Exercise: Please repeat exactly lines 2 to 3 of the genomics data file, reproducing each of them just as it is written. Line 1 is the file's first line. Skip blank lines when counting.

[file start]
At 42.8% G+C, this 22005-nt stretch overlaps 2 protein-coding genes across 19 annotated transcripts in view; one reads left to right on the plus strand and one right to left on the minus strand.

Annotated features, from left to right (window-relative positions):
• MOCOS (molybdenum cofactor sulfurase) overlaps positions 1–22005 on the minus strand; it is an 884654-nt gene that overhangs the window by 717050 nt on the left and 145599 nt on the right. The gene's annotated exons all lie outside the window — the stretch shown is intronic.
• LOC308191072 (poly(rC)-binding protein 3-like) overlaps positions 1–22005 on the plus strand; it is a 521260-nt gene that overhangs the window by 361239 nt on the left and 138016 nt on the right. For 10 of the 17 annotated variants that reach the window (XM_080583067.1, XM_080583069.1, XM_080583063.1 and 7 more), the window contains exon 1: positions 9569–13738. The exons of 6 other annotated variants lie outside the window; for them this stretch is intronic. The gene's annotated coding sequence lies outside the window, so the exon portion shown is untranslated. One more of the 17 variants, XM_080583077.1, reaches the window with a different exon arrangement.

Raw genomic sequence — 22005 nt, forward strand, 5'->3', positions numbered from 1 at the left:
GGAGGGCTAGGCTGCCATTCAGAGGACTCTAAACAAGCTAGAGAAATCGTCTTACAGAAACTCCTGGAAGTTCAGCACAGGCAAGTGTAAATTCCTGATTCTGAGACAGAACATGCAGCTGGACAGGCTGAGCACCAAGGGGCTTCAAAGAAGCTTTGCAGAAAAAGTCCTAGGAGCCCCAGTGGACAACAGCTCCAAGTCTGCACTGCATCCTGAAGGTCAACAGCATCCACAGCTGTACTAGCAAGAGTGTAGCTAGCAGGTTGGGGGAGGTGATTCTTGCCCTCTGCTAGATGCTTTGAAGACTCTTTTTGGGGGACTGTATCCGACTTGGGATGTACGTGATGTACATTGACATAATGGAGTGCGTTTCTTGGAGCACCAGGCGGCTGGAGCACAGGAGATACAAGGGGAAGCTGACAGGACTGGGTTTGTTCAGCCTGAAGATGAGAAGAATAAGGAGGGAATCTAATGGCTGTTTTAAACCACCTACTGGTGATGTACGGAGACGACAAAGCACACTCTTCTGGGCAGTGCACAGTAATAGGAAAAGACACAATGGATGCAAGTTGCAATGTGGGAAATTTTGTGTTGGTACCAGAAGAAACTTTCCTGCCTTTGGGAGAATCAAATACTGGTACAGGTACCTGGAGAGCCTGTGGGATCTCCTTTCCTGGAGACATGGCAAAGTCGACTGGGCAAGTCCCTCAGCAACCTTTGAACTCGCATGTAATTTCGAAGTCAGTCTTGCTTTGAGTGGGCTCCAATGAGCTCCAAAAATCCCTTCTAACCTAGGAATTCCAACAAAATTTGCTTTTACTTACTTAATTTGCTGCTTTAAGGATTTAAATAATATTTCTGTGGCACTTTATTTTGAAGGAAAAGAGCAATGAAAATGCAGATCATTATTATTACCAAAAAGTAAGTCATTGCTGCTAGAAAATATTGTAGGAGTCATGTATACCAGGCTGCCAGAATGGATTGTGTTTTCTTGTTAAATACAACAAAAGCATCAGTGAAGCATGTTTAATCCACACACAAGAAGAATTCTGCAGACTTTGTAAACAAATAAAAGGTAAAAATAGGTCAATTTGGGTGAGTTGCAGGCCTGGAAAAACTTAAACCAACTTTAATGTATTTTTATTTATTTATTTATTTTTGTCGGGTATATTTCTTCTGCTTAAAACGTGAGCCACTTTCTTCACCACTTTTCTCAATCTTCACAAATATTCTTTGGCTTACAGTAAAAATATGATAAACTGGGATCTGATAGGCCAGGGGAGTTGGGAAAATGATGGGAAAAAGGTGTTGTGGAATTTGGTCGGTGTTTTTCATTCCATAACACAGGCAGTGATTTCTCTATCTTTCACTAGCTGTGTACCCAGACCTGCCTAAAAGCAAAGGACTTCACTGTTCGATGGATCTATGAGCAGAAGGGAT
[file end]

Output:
Annotated features, from left to right (window-relative positions):
• MOCOS (molybdenum cofactor sulfurase) overlaps positions 1–22005 on the minus strand; it is an 884654-nt gene that overhangs the window by 717050 nt on the left and 145599 nt on the right. The gene's annotated exons all lie outside the window — the stretch shown is intronic.